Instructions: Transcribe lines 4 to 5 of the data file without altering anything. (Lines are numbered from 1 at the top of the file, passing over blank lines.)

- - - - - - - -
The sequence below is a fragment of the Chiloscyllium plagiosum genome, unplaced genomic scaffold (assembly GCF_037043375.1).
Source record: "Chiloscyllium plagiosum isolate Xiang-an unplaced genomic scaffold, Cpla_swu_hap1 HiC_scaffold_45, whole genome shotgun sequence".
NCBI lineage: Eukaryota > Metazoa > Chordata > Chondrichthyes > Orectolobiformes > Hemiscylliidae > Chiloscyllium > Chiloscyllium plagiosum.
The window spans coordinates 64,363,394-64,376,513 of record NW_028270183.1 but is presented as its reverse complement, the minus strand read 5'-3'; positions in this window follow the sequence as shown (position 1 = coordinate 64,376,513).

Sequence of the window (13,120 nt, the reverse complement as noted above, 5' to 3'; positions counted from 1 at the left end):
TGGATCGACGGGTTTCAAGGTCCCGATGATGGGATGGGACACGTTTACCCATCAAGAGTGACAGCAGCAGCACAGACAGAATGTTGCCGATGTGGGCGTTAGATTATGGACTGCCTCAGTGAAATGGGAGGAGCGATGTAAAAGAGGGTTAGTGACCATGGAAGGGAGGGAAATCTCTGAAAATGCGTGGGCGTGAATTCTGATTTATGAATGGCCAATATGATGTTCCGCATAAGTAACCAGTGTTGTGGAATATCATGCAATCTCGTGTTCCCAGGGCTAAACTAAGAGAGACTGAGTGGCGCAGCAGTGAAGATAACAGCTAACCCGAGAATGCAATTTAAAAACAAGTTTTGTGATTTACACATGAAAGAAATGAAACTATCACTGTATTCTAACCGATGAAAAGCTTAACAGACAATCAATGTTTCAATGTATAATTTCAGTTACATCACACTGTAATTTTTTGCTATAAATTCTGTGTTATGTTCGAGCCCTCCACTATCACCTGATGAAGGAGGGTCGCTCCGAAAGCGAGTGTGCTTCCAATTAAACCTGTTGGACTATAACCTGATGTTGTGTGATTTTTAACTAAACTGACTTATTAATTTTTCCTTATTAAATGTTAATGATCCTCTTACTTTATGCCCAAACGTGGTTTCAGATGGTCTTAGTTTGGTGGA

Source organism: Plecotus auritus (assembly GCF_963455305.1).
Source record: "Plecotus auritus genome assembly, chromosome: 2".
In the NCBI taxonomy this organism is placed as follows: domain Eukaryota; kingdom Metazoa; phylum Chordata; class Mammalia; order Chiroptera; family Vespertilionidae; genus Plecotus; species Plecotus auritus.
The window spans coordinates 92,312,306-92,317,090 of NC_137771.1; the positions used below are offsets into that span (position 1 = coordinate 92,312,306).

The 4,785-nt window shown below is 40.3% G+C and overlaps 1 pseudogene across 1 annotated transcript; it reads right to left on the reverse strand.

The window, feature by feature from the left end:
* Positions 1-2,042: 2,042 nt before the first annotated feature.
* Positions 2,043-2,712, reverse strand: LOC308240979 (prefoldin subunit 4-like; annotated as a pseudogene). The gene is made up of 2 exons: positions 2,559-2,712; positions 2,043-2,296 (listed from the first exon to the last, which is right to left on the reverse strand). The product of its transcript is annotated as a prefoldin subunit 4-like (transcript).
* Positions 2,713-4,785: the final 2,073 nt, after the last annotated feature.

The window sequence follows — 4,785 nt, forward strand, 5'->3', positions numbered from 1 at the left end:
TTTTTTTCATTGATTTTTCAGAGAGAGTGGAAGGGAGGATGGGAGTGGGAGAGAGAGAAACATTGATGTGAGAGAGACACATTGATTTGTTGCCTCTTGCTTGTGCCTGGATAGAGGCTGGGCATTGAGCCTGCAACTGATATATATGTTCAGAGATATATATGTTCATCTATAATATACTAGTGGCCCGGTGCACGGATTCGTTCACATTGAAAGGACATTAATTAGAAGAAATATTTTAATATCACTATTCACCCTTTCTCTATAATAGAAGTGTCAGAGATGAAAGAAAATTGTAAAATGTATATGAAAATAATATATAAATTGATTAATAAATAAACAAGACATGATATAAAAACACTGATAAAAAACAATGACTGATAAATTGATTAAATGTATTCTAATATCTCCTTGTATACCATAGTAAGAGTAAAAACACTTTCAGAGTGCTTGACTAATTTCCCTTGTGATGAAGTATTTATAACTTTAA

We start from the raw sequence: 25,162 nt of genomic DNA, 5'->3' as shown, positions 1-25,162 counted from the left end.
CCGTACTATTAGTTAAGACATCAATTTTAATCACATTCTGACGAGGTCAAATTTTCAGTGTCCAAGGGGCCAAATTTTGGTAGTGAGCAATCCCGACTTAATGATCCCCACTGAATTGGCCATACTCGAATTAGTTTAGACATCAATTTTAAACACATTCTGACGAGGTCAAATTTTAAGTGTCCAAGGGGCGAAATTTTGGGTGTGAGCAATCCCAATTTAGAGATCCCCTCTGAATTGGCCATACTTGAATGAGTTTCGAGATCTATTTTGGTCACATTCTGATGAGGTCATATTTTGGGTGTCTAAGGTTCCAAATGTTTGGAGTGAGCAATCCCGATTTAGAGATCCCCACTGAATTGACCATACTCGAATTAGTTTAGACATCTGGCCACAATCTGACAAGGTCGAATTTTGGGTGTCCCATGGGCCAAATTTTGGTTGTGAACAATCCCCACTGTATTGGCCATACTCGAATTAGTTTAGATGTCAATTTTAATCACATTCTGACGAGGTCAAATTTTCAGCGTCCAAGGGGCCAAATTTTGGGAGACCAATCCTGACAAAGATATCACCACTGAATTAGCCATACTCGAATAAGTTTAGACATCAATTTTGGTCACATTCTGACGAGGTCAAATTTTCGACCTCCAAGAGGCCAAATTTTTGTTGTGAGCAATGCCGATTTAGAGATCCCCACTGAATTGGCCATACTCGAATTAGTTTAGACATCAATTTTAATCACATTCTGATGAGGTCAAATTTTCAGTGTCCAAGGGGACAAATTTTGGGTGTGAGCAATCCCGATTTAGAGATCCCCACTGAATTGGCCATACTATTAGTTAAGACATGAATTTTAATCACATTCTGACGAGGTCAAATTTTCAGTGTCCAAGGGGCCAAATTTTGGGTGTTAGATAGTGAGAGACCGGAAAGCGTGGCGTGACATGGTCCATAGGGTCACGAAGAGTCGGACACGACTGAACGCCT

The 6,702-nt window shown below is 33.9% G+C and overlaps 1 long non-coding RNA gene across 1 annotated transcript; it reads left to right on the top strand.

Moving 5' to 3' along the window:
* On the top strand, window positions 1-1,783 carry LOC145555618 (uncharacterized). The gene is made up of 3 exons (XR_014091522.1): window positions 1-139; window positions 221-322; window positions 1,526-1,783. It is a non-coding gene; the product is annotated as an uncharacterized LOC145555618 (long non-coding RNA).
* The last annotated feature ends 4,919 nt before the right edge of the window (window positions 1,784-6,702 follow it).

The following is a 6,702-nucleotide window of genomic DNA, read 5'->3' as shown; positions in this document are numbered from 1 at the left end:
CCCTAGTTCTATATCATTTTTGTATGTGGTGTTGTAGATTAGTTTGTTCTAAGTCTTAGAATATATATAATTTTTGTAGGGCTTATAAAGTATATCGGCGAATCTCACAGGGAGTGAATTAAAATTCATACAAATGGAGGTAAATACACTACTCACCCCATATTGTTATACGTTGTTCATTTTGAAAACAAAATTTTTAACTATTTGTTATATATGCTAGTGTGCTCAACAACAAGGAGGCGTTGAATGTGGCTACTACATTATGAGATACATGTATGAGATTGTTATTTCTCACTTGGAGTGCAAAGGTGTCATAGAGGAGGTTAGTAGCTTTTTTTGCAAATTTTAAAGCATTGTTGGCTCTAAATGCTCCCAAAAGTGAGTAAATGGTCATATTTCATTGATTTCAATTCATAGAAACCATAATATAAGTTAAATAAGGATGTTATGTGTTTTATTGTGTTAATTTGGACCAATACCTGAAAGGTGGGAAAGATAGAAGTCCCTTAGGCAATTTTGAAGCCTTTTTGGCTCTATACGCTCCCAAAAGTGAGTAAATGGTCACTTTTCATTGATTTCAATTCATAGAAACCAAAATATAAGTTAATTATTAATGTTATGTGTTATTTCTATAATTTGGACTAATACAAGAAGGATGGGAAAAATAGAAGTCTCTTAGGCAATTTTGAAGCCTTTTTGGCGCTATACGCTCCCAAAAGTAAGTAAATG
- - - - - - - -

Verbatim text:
The window spans coordinates 64,363,394-64,376,513 of record NW_028270183.1 but is presented as its reverse complement, the minus strand read 5'-3'; positions in this window follow the sequence as shown (position 1 = coordinate 64,376,513).

Sequence of the window (13,120 nt, the reverse complement as noted above, 5' to 3'; positions counted from 1 at the left end):